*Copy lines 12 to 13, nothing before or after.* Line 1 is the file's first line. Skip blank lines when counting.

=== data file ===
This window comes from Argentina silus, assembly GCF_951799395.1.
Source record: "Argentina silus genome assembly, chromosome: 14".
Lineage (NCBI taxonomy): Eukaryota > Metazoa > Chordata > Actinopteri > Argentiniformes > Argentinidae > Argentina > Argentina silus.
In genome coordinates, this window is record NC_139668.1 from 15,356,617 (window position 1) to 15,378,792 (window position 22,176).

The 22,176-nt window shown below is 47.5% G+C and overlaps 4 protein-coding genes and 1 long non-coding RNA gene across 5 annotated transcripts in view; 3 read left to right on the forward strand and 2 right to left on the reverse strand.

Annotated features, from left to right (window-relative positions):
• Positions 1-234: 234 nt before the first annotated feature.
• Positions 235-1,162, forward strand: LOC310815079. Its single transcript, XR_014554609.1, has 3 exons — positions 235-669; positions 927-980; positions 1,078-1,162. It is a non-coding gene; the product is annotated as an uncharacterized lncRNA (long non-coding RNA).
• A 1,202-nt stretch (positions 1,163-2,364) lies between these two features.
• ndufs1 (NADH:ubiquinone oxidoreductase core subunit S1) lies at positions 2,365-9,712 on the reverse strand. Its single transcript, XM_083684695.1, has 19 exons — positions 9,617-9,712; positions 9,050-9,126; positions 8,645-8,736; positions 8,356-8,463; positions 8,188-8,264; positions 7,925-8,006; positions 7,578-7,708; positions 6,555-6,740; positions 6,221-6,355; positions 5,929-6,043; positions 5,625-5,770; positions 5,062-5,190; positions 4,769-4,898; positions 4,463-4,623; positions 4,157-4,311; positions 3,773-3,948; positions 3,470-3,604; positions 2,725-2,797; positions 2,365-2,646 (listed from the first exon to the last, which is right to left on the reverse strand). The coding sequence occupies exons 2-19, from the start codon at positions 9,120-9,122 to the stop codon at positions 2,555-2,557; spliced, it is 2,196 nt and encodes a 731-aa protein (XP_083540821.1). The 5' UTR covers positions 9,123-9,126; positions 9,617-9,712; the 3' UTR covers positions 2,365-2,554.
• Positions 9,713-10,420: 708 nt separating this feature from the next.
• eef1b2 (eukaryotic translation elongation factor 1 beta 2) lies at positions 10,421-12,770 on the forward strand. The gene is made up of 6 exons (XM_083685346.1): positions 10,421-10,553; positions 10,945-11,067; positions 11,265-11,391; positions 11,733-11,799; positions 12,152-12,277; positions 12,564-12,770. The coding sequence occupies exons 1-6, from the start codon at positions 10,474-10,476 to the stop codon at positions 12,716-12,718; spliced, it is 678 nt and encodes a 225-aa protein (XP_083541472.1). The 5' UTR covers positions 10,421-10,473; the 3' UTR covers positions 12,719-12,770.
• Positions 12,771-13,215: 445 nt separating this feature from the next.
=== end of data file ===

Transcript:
• eef1b2 (eukaryotic translation elongation factor 1 beta 2) lies at positions 10,421-12,770 on the forward strand. The gene is made up of 6 exons (XM_083685346.1): positions 10,421-10,553; positions 10,945-11,067; positions 11,265-11,391; positions 11,733-11,799; positions 12,152-12,277; positions 12,564-12,770. The coding sequence occupies exons 1-6, from the start codon at positions 10,474-10,476 to the stop codon at positions 12,716-12,718; spliced, it is 678 nt and encodes a 225-aa protein (XP_083541472.1). The 5' UTR covers positions 10,421-10,473; the 3' UTR covers positions 12,719-12,770.
• Positions 12,771-13,215: 445 nt separating this feature from the next.